Off Broadway Theater Review: CORNELIUS (Finborough Theatre at 59E59 Theaters)

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by Dmitry Zvonkov on June 11, 2013

in Theater-New York

SOME PLAYS ARE “FORGOTTEN” FOR A REASON

Dmitry Zvonkov's Stage and Cinema review of CORNELIUS, Brits Off BroadwayPart of the Brits Off Broadway festival at 59E59 Theaters, Finborough Theatre’s classic staging of J.B. Priestley’s Cornelius, under Sam Yates’ expert direction, has rich performances and a textured period set by David Woodhead that makes one nostalgic for mechanical typewriters and landlines. Unfortunately, these elements are unable to make up for the fact that the two-hour-plus play doesn’t appear to have enough drama to sustain that runtime, the production calling to mind an episode of Masterpiece Theater – well-crafted but boring.

Dmitry Zvonkov's Stage and Cinema review of CORNELIUS, Brits Off BroadwaySet in 1935 London, the play is named after its protagonist, Cornelius (Alan Cox), who, in his late 40’s, is the junior of two partners in the failing aluminum firm of Briggs and Murrison, which finds itself unable to compete in the modern marketplace. The action takes place in the firm’s general office, which harbors an assortment of characters lovingly rendered by Priestley: Biddle (a startlingly authentic Col Farrell), a Briggs and Murrison lifer who’s been comparing crematorium prices for when it’s his time; Miss Porrin (Pandora Colin), a frightened, middle-aged old maid secretly in love with Cornelius; Lawrence (David Ellis), a 19-year-old restless office boy with ambitions; and Judy Evison (Emily Barber), a beautiful young secretary who is just filling in – she’s too smart and wise to remain. Additional roles are played by Eric Shefford, Robin Browne, Andrew Fallaize, Beverly Klein, Xanthe Patterson, and Simon Rhodes.

Dmitry Zvonkov's Stage and Cinema review of CORNELIUS, Brits Off BroadwayWe watch as these people interact, have their little conflicts and desires, and we care about all of them. But there’s seldom a sense that anyone is in real jeopardy; there doesn’t seem to be enough desperation. We see it in Robert Murrison (Jamie Newall), the firm’s senior partner, when he finally arrives. But he is a tertiary character, thematically a sort of mirror for Cornelius, and his state interests us only to a limited extent. It is Cornelius’s plight that we should be on the edge of our seats about. But his anxiety about his predicament – the prospect of losing his business and his life as he knows it – doesn’t feel immediate enough to sufficiently command our attention.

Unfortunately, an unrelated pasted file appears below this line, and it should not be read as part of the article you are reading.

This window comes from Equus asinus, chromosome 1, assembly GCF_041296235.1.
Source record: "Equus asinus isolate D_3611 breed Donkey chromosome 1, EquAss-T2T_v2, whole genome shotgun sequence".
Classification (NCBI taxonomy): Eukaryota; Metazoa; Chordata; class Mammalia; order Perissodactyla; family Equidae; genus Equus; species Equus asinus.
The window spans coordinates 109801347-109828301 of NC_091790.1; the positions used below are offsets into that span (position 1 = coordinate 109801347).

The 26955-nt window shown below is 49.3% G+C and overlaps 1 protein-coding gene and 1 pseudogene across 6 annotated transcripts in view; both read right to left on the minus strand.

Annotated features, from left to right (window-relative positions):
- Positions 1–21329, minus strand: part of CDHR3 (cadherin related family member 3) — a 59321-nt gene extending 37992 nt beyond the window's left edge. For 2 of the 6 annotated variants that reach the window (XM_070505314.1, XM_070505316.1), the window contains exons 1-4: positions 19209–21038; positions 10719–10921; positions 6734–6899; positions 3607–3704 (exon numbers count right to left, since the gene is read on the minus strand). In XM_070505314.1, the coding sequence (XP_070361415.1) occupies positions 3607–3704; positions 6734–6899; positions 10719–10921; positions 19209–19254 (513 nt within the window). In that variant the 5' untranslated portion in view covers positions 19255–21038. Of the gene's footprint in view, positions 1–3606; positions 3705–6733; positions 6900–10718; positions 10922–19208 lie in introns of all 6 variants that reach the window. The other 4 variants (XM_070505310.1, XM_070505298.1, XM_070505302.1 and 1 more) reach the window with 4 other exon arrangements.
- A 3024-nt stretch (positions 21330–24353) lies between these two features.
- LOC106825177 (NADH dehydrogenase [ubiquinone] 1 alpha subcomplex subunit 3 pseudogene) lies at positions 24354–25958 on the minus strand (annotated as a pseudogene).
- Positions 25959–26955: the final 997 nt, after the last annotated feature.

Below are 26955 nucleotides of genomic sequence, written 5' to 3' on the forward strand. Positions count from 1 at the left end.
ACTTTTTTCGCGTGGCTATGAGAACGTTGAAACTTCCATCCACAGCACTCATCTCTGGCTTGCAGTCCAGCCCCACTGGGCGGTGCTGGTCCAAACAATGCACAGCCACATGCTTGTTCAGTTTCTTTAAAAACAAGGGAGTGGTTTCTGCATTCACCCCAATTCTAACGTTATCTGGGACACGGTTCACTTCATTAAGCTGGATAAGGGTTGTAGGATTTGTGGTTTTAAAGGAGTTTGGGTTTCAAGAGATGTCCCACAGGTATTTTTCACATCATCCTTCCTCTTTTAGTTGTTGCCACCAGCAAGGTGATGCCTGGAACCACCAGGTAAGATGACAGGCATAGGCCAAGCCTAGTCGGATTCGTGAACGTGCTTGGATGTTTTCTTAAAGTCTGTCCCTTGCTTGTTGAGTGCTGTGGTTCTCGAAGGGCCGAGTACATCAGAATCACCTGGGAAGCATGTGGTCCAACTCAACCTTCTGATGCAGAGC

Dmitry Zvonkov's Stage and Cinema review of CORNELIUS, Brits Off BroadwayIs it possible for a dramatic work to be good and sleep-inducing? Couldn’t a play simply show a group of characters – how they are, how they interact, what they think about – with the action only slightly nudged along by drama? Priestley’s work has many sharp observations. He brings up relevant themes and creates sympathetic personages. And although (today) most of his jokes don’t really work, his dialogue is natural and precise. And for many audience members this might be enough. But it seems that a play can and should have all those things and be riveting, with drama that grips you with its sinewy fingers and drags you down deep into its nether reaches. Instead, Cornelius feels like it is occasionally, courteously, and lightly patting you on the back to indicate that it might be time to wake up and move on.

Dmitry Zvonkov's Stage and Cinema review of CORNELIUS, Brits Off Broadway

photos by Carol Rosegg

Cornelius
Finborough Theatre at 59E59 Theaters
produced by Jagged Fence, Handsome Dog and 31 Productions
part of Brits Off Broadway
scheduled to end on June 30, 2013
for tickets, call (212) 279-4200 or visit http://www.59e59.org

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